Don’t you love acronyms? Well, this is one that has been around for a while. I was at a recent American Marketing Association meeting on the topic of Internet of Things, and the speaker was from Microsoft. Although he was a bit challenged with technical difficulties and his presentation was a bit weak, the attendance of nearly 100 said a lot for the interest from the DFW marketing community.
The Internet of Things (IoT) is the network of physical objects—devices, vehicles, buildings and other items—embedded with electronics, software, sensors, and network connectivity that enables these objects to collect and exchange data. For some it’s a very scary thought which makes Orwell’s “1984” pale in comparison, or makes Tom Cruise’s “Minority Report” a glimpse of the near future rather than fantasy. It’s reality for firms like Microsoft and Adobe who are creating and implementing strategies to help marketers to gather this information and create new ways to market directly to clients. Needless to say many of these methods don’t involve print – which is Chicken Little speaking. Yet, there are opportunities for many.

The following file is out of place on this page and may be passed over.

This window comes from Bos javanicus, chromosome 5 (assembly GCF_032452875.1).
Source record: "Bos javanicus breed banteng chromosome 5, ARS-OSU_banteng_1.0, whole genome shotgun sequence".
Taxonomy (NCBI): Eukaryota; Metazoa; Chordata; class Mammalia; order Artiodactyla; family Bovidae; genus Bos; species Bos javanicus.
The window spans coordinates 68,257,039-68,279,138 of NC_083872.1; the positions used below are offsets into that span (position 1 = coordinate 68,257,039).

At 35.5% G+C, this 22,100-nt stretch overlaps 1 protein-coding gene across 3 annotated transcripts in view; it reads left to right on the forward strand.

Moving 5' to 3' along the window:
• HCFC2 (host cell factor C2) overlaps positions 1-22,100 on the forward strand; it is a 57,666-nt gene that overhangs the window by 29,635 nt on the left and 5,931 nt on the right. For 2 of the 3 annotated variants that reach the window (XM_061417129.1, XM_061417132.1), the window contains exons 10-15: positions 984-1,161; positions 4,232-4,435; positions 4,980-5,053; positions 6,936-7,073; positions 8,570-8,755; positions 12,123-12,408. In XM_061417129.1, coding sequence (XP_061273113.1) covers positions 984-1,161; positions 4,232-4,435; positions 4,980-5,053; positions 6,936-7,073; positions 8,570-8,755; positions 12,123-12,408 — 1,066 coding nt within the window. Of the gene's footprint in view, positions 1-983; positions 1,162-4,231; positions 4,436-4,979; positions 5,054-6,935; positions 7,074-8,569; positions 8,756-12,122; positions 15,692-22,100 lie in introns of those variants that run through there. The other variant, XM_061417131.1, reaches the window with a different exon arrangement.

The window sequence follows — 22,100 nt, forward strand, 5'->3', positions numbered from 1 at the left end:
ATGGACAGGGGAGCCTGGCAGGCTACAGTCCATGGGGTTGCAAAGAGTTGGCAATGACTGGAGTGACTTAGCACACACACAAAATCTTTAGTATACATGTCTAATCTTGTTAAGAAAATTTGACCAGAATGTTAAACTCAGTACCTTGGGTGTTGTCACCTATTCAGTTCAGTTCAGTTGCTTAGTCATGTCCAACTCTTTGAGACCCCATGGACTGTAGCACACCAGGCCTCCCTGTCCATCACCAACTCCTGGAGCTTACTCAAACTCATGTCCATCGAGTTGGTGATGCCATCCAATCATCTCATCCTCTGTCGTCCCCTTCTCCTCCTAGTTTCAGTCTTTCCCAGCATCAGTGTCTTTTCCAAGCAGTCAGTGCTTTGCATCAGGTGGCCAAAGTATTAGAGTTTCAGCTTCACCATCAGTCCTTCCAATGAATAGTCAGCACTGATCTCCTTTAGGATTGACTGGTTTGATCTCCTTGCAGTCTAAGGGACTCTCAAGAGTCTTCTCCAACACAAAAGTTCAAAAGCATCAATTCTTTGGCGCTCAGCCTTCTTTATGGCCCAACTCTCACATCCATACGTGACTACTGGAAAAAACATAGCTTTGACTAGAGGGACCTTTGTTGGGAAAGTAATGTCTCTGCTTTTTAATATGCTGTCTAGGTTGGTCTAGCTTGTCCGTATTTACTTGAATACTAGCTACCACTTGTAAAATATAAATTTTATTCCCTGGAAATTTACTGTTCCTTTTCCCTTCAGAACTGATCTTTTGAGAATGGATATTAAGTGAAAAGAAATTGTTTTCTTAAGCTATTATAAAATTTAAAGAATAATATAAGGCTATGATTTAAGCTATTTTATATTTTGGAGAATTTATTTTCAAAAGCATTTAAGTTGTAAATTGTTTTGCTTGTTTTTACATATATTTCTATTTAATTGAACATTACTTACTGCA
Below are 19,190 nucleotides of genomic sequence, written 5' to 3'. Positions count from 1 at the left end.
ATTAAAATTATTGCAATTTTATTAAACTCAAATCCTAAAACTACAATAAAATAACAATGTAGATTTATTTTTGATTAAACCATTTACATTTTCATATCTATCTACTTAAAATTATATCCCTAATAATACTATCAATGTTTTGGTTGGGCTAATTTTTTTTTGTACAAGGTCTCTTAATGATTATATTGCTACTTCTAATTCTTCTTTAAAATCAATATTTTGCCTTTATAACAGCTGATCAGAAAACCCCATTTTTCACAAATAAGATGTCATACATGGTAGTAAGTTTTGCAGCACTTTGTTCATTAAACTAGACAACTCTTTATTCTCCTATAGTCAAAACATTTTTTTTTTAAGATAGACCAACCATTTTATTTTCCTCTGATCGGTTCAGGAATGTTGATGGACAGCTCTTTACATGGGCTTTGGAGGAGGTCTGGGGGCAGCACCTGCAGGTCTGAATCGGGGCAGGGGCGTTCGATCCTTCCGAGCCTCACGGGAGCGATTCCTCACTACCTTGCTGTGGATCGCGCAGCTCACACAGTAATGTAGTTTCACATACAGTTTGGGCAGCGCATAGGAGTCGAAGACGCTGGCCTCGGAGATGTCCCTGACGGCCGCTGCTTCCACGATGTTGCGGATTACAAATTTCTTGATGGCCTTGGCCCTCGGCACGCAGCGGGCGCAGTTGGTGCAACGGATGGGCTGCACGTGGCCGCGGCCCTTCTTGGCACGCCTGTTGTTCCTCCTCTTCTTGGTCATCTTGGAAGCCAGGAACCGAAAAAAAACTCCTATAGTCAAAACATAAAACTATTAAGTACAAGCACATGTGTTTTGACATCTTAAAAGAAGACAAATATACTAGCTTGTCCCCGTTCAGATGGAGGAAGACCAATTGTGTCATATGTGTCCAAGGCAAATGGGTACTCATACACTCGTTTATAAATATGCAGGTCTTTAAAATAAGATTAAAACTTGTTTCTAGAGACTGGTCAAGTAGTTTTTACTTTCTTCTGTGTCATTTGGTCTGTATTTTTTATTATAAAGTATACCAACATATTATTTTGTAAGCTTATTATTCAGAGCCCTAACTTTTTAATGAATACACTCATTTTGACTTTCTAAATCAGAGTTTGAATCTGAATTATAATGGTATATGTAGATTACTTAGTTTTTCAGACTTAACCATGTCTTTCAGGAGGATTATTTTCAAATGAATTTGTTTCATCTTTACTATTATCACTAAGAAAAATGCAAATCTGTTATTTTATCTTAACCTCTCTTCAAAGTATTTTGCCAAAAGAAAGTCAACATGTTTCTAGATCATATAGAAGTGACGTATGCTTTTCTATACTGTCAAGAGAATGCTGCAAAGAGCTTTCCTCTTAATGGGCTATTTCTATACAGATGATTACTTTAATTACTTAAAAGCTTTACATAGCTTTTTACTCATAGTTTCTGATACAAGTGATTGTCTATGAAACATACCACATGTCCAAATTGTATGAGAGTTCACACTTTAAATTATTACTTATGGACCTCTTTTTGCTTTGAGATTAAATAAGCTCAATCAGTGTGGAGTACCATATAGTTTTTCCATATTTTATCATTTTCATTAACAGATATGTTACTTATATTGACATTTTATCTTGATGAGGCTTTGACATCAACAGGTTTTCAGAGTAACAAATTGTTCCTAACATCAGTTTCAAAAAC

The ability to manage the data and understand the various channels of advertising/promotion is unique in today’s world. Marketing folks see the value of 1:1 marketing – especially in a mobile environment — but are challenged in using the right tools – and right mix. Print providers which are presently handling extensive variable data projects have the technical knowledge of parsing and formatting data to create a message, but are struggling to find ways to say that they’re more than a print provider. Over the next few years (some say 3-5), the use of Big Data will grow logarithmically, and the firms which understand how to manage the data to create messages (regardless of media channel) have tremendous opportunities. It’s just a matter of finding a way to become more than “just” a print provider.